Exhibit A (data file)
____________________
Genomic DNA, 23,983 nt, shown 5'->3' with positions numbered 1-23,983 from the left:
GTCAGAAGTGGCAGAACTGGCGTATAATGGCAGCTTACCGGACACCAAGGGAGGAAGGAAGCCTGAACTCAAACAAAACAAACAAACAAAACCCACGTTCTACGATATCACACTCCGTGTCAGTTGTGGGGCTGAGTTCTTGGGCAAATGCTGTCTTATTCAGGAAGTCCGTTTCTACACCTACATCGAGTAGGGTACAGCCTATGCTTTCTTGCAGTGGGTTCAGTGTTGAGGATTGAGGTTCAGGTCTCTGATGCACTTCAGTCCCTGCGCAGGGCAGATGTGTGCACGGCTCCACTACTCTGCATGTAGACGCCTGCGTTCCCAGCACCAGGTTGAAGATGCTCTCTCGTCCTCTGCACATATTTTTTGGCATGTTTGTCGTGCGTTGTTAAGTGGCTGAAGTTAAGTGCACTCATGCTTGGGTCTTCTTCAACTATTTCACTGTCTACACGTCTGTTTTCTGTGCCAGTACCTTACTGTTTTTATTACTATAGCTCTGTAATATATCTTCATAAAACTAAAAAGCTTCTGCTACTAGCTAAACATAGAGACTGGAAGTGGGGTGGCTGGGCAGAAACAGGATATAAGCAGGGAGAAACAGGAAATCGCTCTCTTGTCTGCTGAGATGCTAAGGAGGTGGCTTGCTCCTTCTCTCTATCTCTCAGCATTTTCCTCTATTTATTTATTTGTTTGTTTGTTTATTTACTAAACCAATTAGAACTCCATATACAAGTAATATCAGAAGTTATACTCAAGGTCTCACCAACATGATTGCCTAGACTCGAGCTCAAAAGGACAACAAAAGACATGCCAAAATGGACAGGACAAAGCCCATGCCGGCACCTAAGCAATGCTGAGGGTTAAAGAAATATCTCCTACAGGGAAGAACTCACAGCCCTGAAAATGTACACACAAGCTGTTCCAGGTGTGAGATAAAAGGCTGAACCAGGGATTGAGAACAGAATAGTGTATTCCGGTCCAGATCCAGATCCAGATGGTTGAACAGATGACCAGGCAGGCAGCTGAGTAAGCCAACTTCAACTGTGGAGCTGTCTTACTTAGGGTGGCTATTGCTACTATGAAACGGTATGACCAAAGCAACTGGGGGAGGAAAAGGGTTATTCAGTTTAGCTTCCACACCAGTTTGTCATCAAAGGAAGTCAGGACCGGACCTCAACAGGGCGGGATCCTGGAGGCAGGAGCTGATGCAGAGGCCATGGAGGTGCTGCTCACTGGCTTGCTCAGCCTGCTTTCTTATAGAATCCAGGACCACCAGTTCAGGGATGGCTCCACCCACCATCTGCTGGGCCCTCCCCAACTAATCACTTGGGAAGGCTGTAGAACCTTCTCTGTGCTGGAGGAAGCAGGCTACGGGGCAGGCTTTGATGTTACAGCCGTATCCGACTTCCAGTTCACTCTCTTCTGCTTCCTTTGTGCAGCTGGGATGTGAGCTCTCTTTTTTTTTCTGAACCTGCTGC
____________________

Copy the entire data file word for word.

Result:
Genomic DNA, 23,983 nt, shown 5'->3' with positions numbered 1-23,983 from the left:
GTCAGAAGTGGCAGAACTGGCGTATAATGGCAGCTTACCGGACACCAAGGGAGGAAGGAAGCCTGAACTCAAACAAAACAAACAAACAAAACCCACGTTCTACGATATCACACTCCGTGTCAGTTGTGGGGCTGAGTTCTTGGGCAAATGCTGTCTTATTCAGGAAGTCCGTTTCTACACCTACATCGAGTAGGGTACAGCCTATGCTTTCTTGCAGTGGGTTCAGTGTTGAGGATTGAGGTTCAGGTCTCTGATGCACTTCAGTCCCTGCGCAGGGCAGATGTGTGCACGGCTCCACTACTCTGCATGTAGACGCCTGCGTTCCCAGCACCAGGTTGAAGATGCTCTCTCGTCCTCTGCACATATTTTTTGGCATGTTTGTCGTGCGTTGTTAAGTGGCTGAAGTTAAGTGCACTCATGCTTGGGTCTTCTTCAACTATTTCACTGTCTACACGTCTGTTTTCTGTGCCAGTACCTTACTGTTTTTATTACTATAGCTCTGTAATATATCTTCATAAAACTAAAAAGCTTCTGCTACTAGCTAAACATAGAGACTGGAAGTGGGGTGGCTGGGCAGAAACAGGATATAAGCAGGGAGAAACAGGAAATCGCTCTCTTGTCTGCTGAGATGCTAAGGAGGTGGCTTGCTCCTTCTCTCTATCTCTCAGCATTTTCCTCTATTTATTTATTTGTTTGTTTGTTTATTTACTAAACCAATTAGAACTCCATATACAAGTAATATCAGAAGTTATACTCAAGGTCTCACCAACATGATTGCCTAGACTCGAGCTCAAAAGGACAACAAAAGACATGCCAAAATGGACAGGACAAAGCCCATGCCGGCACCTAAGCAATGCTGAGGGTTAAAGAAATATCTCCTACAGGGAAGAACTCACAGCCCTGAAAATGTACACACAAGCTGTTCCAGGTGTGAGATAAAAGGCTGAACCAGGGATTGAGAACAGAATAGTGTATTCCGGTCCAGATCCAGATCCAGATGGTTGAACAGATGACCAGGCAGGCAGCTGAGTAAGCCAACTTCAACTGTGGAGCTGTCTTACTTAGGGTGGCTATTGCTACTATGAAACGGTATGACCAAAGCAACTGGGGGAGGAAAAGGGTTATTCAGTTTAGCTTCCACACCAGTTTGTCATCAAAGGAAGTCAGGACCGGACCTCAACAGGGCGGGATCCTGGAGGCAGGAGCTGATGCAGAGGCCATGGAGGTGCTGCTCACTGGCTTGCTCAGCCTGCTTTCTTATAGAATCCAGGACCACCAGTTCAGGGATGGCTCCACCCACCATCTGCTGGGCCCTCCCCAACTAATCACTTGGGAAGGCTGTAGAACCTTCTCTGTGCTGGAGGAAGCAGGCTACGGGGCAGGCTTTGATGTTACAGCCGTATCCGACTTCCAGTTCACTCTCTTCTGCTTCCTTTGTGCAGCTGGGATGTGAGCTCTCTTTTTTTTTCTGAACCTGCTGC